Casey’s journey to wellness continues, with her thoughts on her initial assessment captured below. If you missed the initial post about Casey introducing her and this series, please click here to read more.
Leading into my initial assessment…
I had so many thoughts of where to even begin. I would think of something I wanted to address during my initial assessment, which would lead me down a bunny trail, which would lead to another, and another, and … you get the point. I have not been feeling “good” for a long time, but what was eye opening to me was that this feeling of not being at my best has been going on a lot longer than I wanted to admit to myself.
I started to realize I have been at odds with how I physically feel since I was 13 years old (I’ll let you figure out the math on that, but it’s a long time). I think most people can relate to having symptoms, searching and hoping for more, and then giving up on that hope after being dismissed by those who are supposed to help. It is difficult to be your own advocate when you feel like no one is taking you seriously and knowing that you are just a name on a patient chart that was glanced at for less than a minute.
The more time goes on, the less fight you have, and the less hope you have to fuel you. You begin to feel silly for even pursuing “more” when from the outside everything seems “fine.” Feelings of shame come in, and you begin to settle into feeling less than you should and before you realize, the bad becomes your new normal and over the years the bar has been lowered to an unrecognizable low. Change in this way is sneaky because it happens gradually until you wake up one day and don’t even know how you got to this point.
I finally woke up and smacked my head against the pavement only last year. I was stressed, in survival mode, burnt out, not present with myself, numb, disconnected, and to be honest, purposefully in denial. I no longer recognized myself and could not remember the last time that I did. I had developed unhealthy coping mechanisms and had allowed my choices and lifestyle to become a crutch.
I had eliminated accountability with others and also with myself. Even accountability with things as simple as refusing to look in mirrors or at photographs of myself so that I could remain in the false safety of denial, had fully taken over my life. I reached a point where I could no longer hide and I decided to plant a small seed of hope within myself, the simple statement/seed of “you deserve better.”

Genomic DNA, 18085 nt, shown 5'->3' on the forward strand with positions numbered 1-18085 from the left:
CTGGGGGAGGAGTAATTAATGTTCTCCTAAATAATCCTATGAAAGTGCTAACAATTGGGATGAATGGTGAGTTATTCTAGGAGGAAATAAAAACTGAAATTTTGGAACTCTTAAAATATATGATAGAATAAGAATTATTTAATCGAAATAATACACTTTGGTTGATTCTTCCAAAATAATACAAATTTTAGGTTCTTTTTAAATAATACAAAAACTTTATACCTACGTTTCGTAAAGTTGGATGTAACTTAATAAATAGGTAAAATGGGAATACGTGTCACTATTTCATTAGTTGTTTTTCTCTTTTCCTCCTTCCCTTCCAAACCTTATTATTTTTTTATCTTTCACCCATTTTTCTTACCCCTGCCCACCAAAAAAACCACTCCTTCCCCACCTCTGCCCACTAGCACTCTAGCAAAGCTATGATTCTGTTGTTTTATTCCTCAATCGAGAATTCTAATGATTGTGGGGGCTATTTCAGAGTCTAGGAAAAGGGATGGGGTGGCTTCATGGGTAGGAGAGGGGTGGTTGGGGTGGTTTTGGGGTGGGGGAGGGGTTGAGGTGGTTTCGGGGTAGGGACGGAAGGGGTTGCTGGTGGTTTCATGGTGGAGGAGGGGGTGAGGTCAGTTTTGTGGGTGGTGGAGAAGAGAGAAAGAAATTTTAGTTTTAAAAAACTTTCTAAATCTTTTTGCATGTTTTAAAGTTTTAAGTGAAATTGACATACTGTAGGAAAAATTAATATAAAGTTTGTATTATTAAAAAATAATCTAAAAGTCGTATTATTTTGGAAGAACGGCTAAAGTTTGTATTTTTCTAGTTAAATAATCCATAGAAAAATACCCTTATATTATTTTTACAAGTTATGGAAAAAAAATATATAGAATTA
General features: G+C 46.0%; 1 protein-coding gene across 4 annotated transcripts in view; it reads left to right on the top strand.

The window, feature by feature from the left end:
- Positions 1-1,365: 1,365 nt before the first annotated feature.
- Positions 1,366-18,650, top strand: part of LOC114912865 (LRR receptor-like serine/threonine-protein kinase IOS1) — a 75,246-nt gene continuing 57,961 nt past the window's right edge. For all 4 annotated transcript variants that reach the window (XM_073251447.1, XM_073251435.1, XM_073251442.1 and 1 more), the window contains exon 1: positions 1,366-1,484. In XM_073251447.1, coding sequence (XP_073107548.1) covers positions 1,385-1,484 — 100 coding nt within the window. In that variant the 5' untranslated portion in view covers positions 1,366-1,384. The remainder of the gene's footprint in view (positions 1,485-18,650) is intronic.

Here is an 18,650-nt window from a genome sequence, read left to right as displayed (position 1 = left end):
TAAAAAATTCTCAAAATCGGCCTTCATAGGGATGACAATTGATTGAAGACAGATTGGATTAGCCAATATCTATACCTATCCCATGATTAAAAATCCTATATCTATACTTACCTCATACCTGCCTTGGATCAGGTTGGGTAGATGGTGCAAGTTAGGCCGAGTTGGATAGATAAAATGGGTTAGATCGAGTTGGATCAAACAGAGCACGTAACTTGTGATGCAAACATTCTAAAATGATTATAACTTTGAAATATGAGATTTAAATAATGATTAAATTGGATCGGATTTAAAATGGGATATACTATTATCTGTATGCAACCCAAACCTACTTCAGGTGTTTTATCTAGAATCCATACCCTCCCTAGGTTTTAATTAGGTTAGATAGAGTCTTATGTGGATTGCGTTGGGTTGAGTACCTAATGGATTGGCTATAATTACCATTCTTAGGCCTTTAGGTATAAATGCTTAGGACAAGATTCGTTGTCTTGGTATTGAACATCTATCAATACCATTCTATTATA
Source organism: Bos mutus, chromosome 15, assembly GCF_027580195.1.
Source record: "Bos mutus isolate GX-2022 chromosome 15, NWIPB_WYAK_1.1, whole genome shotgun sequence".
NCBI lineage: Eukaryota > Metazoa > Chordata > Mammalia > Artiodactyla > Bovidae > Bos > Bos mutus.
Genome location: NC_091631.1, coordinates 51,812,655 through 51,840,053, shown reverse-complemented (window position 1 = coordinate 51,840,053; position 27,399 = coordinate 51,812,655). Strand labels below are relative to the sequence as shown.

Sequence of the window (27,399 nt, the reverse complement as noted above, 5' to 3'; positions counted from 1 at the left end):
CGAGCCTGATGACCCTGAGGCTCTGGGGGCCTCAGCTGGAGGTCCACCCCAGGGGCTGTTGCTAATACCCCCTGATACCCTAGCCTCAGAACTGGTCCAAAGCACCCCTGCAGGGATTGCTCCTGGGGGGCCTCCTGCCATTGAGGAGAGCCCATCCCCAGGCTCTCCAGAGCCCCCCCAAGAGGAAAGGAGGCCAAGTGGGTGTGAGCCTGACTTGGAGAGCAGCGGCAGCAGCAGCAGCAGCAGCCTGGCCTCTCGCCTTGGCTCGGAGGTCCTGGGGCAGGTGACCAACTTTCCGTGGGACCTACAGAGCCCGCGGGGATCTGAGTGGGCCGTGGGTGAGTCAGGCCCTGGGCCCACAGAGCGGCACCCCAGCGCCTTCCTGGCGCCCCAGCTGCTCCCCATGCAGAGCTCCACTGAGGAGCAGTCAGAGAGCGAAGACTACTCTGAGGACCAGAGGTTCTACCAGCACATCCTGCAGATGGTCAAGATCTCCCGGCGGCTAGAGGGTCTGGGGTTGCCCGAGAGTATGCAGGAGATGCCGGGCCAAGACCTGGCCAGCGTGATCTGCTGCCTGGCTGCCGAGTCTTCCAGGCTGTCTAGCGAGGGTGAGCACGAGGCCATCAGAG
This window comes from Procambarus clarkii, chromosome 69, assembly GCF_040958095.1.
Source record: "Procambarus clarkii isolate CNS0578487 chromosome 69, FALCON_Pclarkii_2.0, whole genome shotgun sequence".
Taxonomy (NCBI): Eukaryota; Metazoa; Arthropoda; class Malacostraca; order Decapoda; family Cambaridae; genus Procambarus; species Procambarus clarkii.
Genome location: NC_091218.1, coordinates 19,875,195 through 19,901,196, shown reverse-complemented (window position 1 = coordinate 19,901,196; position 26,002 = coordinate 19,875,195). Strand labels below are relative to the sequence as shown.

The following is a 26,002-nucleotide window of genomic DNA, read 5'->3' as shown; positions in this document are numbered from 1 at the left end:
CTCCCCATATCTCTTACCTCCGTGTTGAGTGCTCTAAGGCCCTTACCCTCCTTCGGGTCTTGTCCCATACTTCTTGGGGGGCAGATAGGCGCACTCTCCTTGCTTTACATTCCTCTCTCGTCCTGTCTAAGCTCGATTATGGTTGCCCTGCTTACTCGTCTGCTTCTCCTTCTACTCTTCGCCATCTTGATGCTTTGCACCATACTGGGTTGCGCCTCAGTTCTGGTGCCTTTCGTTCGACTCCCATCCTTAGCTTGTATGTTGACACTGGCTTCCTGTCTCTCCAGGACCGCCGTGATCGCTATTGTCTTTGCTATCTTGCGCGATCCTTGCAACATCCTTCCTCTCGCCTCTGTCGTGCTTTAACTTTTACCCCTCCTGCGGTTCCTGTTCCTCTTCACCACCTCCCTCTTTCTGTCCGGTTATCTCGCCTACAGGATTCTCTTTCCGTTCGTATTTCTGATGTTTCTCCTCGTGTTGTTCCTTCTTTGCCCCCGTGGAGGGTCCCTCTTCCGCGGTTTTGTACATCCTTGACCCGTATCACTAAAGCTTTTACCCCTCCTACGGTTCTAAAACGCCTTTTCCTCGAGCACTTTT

Flash forward to a year later, I had started to implement change in life in the ways that I could control. This began with a gentle confrontation of accepting where I was currently and slowly coming to the surface of reality. This was really hard. When you no longer recognize who you are, meeting yourself in the present moment brings feelings of shock, shame, confusion, disappointment, and overwhelm. I knew that I would have to do things gradually and meet myself with grace. That little seed I had planted, a small whisper to myself, “you deserve better,” to keep coming back to that whenever I want to give up. I needed to have peace with where I was currently at (even if it was not yet where I wanted to be).
One of the first things I did to confront the current version of myself was get rid of my “skinny mirror.” If you have never experienced a skinny mirror, let me explain. There are mirrors out there that with some sort of mystical power they make you look thinner than you are. There may be science to this but in my mind, it is “magic.” This particular magic for me came in the form of a $15 mirror bought at Target when I first moved into my college dorm. I discovered this mirror made me look thinner than other mirrors and I was hooked. Over the years I became obsessed with this mirror.
I began to do the majority of my shopping online so that I could only see what clothes looked like in the “skinny mirror.” I started avoiding all other full body mirrors because they would contradict what I wanted to see in the “skinny mirror.” Every new apartment move I made, the “skinny mirror” was handled like my most prized possession (and to be clear, it was). I would make jokes that the “skinny mirror” was responsible for my self esteem (it was). But really the joke was on me because all these little choices led me down a path of denial and ultimately self hatred, because when I would see evidence contradicting the perfectly curated version of myself that I would let myself see, it felt devastating. How could I let myself go like this? How long has this actually been my reality? How can I even move forward? These thoughts would send me into a spiral and ruminate in my mind.